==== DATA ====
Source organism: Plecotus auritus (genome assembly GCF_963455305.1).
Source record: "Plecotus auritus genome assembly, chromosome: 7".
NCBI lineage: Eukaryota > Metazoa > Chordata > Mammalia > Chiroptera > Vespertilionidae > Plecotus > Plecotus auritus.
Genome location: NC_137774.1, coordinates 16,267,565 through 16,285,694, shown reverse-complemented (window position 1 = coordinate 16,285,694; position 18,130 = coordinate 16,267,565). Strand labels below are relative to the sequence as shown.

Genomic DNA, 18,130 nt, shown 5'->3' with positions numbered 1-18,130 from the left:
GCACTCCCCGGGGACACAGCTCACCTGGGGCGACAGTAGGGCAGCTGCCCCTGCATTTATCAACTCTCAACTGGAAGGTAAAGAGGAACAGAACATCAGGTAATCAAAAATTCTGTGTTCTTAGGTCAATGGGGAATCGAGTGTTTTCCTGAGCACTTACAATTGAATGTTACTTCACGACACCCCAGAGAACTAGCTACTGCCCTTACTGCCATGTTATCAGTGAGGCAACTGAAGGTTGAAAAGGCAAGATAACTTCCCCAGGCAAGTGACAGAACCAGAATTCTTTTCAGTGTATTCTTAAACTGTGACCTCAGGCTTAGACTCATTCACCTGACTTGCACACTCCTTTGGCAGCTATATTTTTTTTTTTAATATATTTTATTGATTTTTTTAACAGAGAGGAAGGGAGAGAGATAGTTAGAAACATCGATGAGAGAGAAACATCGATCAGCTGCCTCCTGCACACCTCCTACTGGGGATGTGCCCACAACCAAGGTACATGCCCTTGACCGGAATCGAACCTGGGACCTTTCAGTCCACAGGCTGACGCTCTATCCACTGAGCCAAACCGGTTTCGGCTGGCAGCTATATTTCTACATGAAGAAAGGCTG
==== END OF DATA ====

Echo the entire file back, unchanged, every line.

Source organism: Plecotus auritus (genome assembly GCF_963455305.1).
Source record: "Plecotus auritus genome assembly, chromosome: 7".
NCBI lineage: Eukaryota > Metazoa > Chordata > Mammalia > Chiroptera > Vespertilionidae > Plecotus > Plecotus auritus.
Genome location: NC_137774.1, coordinates 16,267,565 through 16,285,694, shown reverse-complemented (window position 1 = coordinate 16,285,694; position 18,130 = coordinate 16,267,565). Strand labels below are relative to the sequence as shown.

Genomic DNA, 18,130 nt, shown 5'->3' with positions numbered 1-18,130 from the left:
GCACTCCCCGGGGACACAGCTCACCTGGGGCGACAGTAGGGCAGCTGCCCCTGCATTTATCAACTCTCAACTGGAAGGTAAAGAGGAACAGAACATCAGGTAATCAAAAATTCTGTGTTCTTAGGTCAATGGGGAATCGAGTGTTTTCCTGAGCACTTACAATTGAATGTTACTTCACGACACCCCAGAGAACTAGCTACTGCCCTTACTGCCATGTTATCAGTGAGGCAACTGAAGGTTGAAAAGGCAAGATAACTTCCCCAGGCAAGTGACAGAACCAGAATTCTTTTCAGTGTATTCTTAAACTGTGACCTCAGGCTTAGACTCATTCACCTGACTTGCACACTCCTTTGGCAGCTATATTTTTTTTTTTAATATATTTTATTGATTTTTTTAACAGAGAGGAAGGGAGAGAGATAGTTAGAAACATCGATGAGAGAGAAACATCGATCAGCTGCCTCCTGCACACCTCCTACTGGGGATGTGCCCACAACCAAGGTACATGCCCTTGACCGGAATCGAACCTGGGACCTTTCAGTCCACAGGCTGACGCTCTATCCACTGAGCCAAACCGGTTTCGGCTGGCAGCTATATTTCTACATGAAGAAAGGCTG